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J Muscle Res Cell Motil. 1999 Feb;20(2):163-76.

A weakly coupled version of the Huxley crossbridge model can simulate energetics of amphibian and mammalian skeletal muscle.

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1
Department of Physiology, Monash University, Clayton, Victoria, Australia.

Abstract

This study aimed to establish whether quantitatively accurate predictions of the rate of crossbridge-dependent energy output from shortening muscle could be made on the basis of a 2-state model of crossbridge kinetics incorporating weak coupling between mechanical cycles and ATP hydrolysis. The model was based on Huxley's (1957) model but included rapid detachment, without ATP hydrolysis, of crossbridges when their strain energy increased sufficiently that crossbridge free energy exceeded that of the unbound state (Cooke et al., 1994). An expression was derived relating force to steady-state velocity in terms of the model's rate constants. The values of the rate constants that both provided the best fit through force-velocity data and correctly predicted crossbridge-dependent rate of energy output during an isometric contraction were found and used to predict the variation in rate of energy liberation with shortening velocity. The model predictions closely matched the estimated crossbridge energetics of frog sartorius muscle, including the decline in rate of enthalpy output at high shortening velocities. Data from fast- and slow-twitch muscles of the mouse were also simulated. The velocity-dependence of rate of energy liberation from fast-twitch EDL muscle was well described by the model. The model overestimated crossbridge-dependent energy output from slow-twitch soleus at low shortening velocities but provided accurate predictions of energy output at high velocities. In terms of this model, the distinctive energetics of fast and slow muscles cannot be explained exclusively by differences in cross-bridge detachment rate; differences in the relative rates of crossbridge attachment must also be considered to explain the different relations between energy output and shortening velocity.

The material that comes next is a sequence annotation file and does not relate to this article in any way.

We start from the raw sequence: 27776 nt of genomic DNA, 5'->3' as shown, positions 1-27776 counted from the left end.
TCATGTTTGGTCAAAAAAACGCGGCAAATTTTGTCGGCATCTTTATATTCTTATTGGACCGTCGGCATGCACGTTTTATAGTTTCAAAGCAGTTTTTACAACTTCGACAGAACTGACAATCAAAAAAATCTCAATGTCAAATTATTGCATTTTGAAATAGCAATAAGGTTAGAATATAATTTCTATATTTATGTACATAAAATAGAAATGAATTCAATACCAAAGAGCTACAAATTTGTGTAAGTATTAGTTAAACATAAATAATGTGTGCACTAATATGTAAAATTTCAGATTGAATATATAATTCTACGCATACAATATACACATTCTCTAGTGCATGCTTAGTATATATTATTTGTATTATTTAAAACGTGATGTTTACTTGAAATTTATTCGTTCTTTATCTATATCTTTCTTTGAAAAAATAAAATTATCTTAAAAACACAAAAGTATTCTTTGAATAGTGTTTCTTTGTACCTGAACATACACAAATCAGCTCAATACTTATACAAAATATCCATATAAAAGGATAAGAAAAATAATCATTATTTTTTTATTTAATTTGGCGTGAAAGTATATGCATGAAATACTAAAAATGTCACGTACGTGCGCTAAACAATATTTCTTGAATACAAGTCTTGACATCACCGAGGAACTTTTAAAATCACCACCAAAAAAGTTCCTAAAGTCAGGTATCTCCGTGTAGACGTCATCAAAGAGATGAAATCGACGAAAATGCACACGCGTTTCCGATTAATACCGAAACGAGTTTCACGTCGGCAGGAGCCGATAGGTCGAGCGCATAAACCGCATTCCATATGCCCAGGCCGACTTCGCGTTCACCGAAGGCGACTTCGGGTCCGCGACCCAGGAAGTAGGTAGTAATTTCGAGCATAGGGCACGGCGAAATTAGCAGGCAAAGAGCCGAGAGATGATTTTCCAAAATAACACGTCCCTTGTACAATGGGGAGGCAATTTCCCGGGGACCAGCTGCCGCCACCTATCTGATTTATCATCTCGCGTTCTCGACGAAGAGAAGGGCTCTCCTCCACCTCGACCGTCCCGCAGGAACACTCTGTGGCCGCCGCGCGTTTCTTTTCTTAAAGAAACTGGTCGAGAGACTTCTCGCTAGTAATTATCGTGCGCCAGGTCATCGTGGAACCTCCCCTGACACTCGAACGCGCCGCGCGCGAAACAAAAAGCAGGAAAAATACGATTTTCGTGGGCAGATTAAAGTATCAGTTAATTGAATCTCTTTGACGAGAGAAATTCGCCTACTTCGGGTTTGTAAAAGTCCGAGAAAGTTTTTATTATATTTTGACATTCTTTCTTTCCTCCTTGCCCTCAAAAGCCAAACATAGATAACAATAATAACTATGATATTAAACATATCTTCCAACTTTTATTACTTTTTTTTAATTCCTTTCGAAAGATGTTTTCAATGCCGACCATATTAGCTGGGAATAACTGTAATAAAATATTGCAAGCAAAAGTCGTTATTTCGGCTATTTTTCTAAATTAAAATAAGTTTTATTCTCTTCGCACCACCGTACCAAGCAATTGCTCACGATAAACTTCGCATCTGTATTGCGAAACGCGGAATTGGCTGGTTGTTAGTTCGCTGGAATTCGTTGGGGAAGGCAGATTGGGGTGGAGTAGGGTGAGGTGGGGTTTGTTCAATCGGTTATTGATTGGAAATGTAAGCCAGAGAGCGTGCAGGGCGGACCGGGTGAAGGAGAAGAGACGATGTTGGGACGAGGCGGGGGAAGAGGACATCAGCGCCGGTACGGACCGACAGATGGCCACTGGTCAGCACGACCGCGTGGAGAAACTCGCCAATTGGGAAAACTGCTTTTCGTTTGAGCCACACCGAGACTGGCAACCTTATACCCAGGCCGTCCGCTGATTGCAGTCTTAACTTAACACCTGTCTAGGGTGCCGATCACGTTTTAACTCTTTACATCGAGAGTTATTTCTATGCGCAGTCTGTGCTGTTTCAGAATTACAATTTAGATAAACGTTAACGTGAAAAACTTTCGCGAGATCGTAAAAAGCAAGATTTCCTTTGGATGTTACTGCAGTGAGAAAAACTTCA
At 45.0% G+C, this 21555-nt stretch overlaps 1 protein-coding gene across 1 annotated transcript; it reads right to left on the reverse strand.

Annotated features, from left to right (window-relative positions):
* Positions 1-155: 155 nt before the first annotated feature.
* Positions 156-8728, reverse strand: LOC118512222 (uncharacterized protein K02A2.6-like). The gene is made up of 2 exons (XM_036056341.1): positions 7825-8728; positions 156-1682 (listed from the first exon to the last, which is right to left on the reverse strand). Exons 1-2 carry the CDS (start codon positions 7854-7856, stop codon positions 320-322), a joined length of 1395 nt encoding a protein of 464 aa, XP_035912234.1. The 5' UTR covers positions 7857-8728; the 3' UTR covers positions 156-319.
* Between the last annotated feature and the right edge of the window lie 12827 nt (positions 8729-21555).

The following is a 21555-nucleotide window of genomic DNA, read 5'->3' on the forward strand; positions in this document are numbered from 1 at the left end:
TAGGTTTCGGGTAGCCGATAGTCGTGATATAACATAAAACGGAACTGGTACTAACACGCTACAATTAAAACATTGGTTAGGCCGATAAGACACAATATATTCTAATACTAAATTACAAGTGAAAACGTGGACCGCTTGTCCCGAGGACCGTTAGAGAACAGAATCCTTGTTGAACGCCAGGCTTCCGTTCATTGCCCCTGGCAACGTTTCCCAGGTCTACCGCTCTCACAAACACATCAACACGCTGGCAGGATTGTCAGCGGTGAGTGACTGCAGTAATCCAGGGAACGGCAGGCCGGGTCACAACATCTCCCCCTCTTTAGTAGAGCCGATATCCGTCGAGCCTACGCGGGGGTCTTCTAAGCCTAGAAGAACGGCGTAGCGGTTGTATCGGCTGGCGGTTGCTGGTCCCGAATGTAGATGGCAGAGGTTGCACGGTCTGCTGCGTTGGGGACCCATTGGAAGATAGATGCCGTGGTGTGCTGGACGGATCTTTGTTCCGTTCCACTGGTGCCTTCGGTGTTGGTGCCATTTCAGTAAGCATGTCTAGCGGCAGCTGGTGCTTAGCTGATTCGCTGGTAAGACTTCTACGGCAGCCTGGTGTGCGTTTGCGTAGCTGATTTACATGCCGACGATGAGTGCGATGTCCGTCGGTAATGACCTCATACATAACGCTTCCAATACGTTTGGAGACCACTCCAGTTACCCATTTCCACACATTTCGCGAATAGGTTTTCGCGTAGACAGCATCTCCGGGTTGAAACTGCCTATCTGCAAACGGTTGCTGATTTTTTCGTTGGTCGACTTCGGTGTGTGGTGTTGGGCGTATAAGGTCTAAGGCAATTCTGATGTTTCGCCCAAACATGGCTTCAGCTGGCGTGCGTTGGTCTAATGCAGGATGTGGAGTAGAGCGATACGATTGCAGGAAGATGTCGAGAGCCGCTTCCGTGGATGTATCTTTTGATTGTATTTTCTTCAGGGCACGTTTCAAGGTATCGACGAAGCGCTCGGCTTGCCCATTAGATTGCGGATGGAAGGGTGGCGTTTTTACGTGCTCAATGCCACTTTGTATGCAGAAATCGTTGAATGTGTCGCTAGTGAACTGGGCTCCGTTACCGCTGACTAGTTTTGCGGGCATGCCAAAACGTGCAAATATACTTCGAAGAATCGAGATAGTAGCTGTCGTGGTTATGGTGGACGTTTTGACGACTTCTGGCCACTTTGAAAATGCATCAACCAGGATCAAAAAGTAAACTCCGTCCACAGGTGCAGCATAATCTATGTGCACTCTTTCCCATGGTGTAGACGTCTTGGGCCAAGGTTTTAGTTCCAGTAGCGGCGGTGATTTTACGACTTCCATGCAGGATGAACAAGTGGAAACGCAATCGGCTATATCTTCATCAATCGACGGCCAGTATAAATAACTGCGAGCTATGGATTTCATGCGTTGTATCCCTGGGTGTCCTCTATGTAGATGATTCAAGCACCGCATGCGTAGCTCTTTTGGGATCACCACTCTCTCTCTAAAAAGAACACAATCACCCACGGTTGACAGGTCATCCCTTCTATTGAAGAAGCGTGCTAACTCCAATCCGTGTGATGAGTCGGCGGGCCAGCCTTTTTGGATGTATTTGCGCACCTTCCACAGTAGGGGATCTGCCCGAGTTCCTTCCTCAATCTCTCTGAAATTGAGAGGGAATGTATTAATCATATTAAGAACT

PMID:
10412088
[Indexed for MEDLINE]

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